Emotions reached a fever pitch during a Dallas Police & Fire Pension Board meeting Thursday as board members and retirees sparred over plans to save the failing fund that has threatened to push the city into financial ruin.
Board members said they’re still in negotiations with the Dallas City Council over the best way to move forward.
Among the options they’re considering are raising retirement ages and contributions, asking the city to pump money into the fund and paying retirees with deferred retirement (DROP) accounts in annuities rather than the lump sums they’re currently allowed to take out.
The DROP program is at the center of the firestorm. Originally intended to help the city keep veteran firefighters and police officers, it would pay retirees a lower monthly benefit in addition to lump sums with guaranteed, high interest rates.
Leaders say poor investments made in the past, legal issues and promises of unrealistic returns have now created a multi-billion dollar gap between what they owe the retirees and the money in the pension fund.
Earlier in the week, four Dallas City council members, who also sit on the Pension Board, filed a lawsuit to keep retirees from being able to withdraw the lump sums and asking a judge to put the pension system’s assets into a receivership for better management.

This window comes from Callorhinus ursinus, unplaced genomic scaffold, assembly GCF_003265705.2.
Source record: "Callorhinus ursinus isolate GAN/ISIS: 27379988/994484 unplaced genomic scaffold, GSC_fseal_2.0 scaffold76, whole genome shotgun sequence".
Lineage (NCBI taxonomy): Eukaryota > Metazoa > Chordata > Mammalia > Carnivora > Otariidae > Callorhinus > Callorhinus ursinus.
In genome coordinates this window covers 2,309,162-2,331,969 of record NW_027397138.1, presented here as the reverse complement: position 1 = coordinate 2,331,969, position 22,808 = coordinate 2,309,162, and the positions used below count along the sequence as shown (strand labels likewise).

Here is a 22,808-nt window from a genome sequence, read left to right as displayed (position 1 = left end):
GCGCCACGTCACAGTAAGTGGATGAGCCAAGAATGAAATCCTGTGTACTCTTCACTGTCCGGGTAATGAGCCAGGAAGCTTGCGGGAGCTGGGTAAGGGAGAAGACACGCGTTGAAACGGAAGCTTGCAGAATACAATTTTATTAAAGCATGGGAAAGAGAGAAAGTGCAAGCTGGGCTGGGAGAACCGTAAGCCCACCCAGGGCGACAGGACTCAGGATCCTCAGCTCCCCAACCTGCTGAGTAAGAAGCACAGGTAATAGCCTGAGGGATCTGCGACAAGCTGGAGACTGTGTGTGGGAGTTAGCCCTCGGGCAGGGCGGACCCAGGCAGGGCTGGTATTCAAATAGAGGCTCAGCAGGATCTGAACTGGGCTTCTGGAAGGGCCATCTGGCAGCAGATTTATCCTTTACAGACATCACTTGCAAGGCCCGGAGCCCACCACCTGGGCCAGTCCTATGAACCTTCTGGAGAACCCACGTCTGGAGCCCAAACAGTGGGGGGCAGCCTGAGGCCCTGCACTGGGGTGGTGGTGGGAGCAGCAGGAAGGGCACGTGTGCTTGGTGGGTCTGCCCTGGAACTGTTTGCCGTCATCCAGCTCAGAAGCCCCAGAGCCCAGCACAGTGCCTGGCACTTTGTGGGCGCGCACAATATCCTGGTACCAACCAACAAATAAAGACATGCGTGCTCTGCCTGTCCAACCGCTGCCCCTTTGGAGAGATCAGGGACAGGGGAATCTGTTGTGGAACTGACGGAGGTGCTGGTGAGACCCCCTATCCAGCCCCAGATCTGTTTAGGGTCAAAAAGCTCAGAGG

"I didn't want to take this action we did regarding the lawsuit, but you know what? The legislators are going to screw everybody, potentially," said Police and Fire Pension Board member and Dallas City Councilwoman Jennifer Gates.
Stating passionately that they depend on those lump sums to survive, dozens of retirees addressed the board and lashed out at those council members.
“Every time we come to a board meeting, it seems like we come hopeful and we walk away a little sadder and a little bit more distrustful of the system,” said Julian Bernal, a retired Deputy Chief who spent 34 years with the Dallas Police Department. “It seems like every time we come to a meeting, there’s just another lawsuit to talk about and none of them seem to have any ending in sight.”
Gates even got teary-eyed as she defended the lawsuit and accused the retirees of “bullying” her and other city leaders.
“The four of us that decided to take action, we didn’t do it lightly. We didn’t want to have to do it,” said Gates. “But these decisions are going to be discovered and they’re going to be made by courts. And this will get us to that point -- and we’ll be able to figure out how we can save this.”
Bernal says he and the other retirees are the ones who are under attack.
“We’re trying to pay our bills and trying to raise our children and grandchildren,” said Bernal. “All we’re asking – we want everybody to come together and try to figure out a solution to try to take care of everybody.”